. What decisions do you make? Take a moment to think that through.
OK. You have built that system And now try to lower WIP. What happens? The well-meaning, passionate, and intelligent people in the system have crafted roles, interactions, structures, egos, and relationships around doing a lot at once, and that’s not something you can simply rationalize away. The system will push back (and often for very real, painful reasons). The same thing happens to individuals who attempt to change a habit.
What are you up against? Below I point out some areas of optimization that will no longer “make sense” (and will fight back) with efforts to reduce WIP. To improve the situation, you’ll need to address the current coping mechanism(s), and that will not be easy. It’s easy to single out individuals for being “change adverse”, but these challenges are mostly systemic, and far from trivial.
Some common adaptations (when optimizing for high WIP):
- Shared Resources
- Saying Yes!
- Bias For Action (Not Reflection)
- Managing Individuals Not Teams
- Kingdoms and Defenses
- Dedicated Teams and the Big Pool
- Big Picture
- Less Cross-Team Collaboration
Handoffs help keep people busy. While Person A is working on something, Person B can start on an upstream task, and Person C can work on a downstream task. Now they could work together, but that would be (seemingly) inefficient, and may require new tools. So a culture of handoffs emerges, and you begin to see folks actually looking for opportunities to “get ahead” of things. Handoffs require coordination and meetings (and people to coordinate and run those meetings). Also, sadly, they impact the culture around celebration and sensing impact. If the final outcome is somewhere “way downstream”, you may never get to sense your part in it (or feel accountable for it).
- How can we make it safer to start together and finish together?
- What are we gaining and losing by “getting ahead” of work?
Are we consistently getting the right voices in the room?
You’d think that pursuing high WIP would necessitate true cross-functional teams (embedded Ops, UX, etc.) but that is not always the case. The opposite seems to be true. We rationalize that we only need “10% of that UX person’s time” for each effort, and that a single person can be matrixed across ten efforts. Pursuing high WIP tends to ingrain the idea of matrixing specialists, and encourages lofty economies of scale assumptions. In tandem with handoffs (above), you also see things like sharing a single downstream QA function across multiple teams because in theory that is “efficient”, and helps clear the decks for teams to grab the next thing. If these shared resources are at all functional — and they try their damndest to be — they’ll continue to be under resourced, drop balls, have people work around them, lose the faith of the org, and…well…stay under-funded.
- What might be possible if this function was 100% available?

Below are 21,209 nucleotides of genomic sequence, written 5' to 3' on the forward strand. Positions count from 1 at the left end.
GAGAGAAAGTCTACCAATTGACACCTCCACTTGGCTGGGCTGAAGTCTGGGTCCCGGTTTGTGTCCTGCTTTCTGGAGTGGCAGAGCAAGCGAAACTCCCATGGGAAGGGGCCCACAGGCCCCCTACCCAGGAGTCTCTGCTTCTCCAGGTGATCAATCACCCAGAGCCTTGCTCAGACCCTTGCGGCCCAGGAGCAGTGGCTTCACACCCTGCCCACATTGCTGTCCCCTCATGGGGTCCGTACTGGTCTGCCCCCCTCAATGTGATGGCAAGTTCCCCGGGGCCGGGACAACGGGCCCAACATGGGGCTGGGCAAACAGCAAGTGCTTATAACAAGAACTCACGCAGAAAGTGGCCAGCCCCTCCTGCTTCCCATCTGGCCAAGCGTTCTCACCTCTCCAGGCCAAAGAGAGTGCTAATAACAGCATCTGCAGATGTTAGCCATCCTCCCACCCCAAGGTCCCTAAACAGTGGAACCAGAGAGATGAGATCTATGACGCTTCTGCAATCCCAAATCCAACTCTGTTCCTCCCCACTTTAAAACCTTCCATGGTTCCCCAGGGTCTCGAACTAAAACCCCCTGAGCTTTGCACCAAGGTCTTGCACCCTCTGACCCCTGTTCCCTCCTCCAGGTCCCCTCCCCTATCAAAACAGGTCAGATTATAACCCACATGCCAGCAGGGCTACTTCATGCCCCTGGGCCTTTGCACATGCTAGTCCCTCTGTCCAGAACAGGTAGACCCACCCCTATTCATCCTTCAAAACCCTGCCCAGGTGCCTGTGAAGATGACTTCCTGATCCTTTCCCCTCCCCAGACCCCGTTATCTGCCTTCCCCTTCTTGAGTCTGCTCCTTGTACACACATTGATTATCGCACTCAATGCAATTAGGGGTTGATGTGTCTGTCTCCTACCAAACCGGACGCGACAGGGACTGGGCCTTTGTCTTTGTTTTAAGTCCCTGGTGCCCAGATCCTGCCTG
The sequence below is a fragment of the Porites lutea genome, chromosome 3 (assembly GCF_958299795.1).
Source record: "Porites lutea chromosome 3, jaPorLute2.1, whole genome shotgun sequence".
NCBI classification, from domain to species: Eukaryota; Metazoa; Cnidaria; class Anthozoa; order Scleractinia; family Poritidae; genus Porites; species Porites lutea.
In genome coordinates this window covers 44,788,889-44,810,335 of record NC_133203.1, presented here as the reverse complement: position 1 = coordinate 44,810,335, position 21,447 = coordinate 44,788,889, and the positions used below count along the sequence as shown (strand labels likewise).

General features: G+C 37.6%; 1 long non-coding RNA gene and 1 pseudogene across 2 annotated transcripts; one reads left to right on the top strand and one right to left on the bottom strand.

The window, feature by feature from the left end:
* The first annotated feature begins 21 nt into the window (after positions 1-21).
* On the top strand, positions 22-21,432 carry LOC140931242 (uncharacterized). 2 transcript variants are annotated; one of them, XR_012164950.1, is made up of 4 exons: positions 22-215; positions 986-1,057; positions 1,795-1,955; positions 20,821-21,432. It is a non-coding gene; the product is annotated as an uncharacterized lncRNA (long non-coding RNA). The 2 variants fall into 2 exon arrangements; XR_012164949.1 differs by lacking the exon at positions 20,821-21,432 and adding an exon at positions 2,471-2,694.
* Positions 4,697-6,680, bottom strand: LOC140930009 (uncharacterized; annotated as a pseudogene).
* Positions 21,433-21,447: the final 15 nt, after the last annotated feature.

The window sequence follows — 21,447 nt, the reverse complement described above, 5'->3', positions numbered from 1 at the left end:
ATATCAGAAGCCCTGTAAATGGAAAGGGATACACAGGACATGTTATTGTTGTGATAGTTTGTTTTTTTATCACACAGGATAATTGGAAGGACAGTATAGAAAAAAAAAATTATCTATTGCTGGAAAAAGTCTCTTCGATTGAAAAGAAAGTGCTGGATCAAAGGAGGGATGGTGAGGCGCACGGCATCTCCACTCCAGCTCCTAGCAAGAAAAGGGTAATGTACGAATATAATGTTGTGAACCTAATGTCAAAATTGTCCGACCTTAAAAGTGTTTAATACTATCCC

- Have our economies of scale assumptions held?
If [some function] is consistently the “bottleneck”, what is stopping us from helping them?
In an environment optimized for starting, and doing more things at once, you frequently find that saying “not now” is viewed as being a crappy team player. No one wants to hear the sobering reality that work is piling up, or that there are one hundred other ideas in the queue with just as much merit. It is relatively easy to say yes and take on new work…especially small bits of work that should be “small” (ignoring that the size of the item is only a small % of overall lead time). Saying “no because ______” equates to bringing forth “problems not solutions”.
- Are we valuing starting more than finishing?
- What might we gain by saying “no” more often?
Is saying “yes” actually helping our customers?
Bias for Action (Not Reflection)
How do you personally adapt to heavy multitasking? At least n=1, I find myself skipping deep work, going with the first solution that pops into my mind, and stumbling through the whole day without really even remembering what happened! I turn UP my bias for action, and turn DOWN my bias for reflection. Now imagine that scaled up to a whole organization juggling high WIP. Consider the traits that are rewarded, and the perspectives, and personality/neuro-types that fall out of favor and have trouble. The pernicious thing here is that juggling, back-channeling, and horse-trading to “make stuff happen” tend to bubble up as valuable survival traits. This suits some…but not everyone.
- How can we better leverage our diverse ways of thinking?
- What might be possible with more time for deep work?
What might we have trouble sensing given how busy we are currently?
Managing Individuals, Not Teams
When individual contributors are “loaded up” (high utilization), you tend to see more focus on individual tasks vs. team goals. Shrink all the points in this post down to the team level, and most apply. This influences performance management, the ability to collaborate in the codebase, the role of the manager in assigning work (to individuals), accountability for actual outcomes, and career paths. It runs super deep. The team becomes less practiced at moving boulders together, which encourages individuals working alone, which elevates the manager to coordinator function, which further prevents practice…and you have a vicious cycle. The manager becomes more “people” manager, and less “team/system” manager. And individuals on the team becomes more focused on “individual progress” and less focused on “team progress”.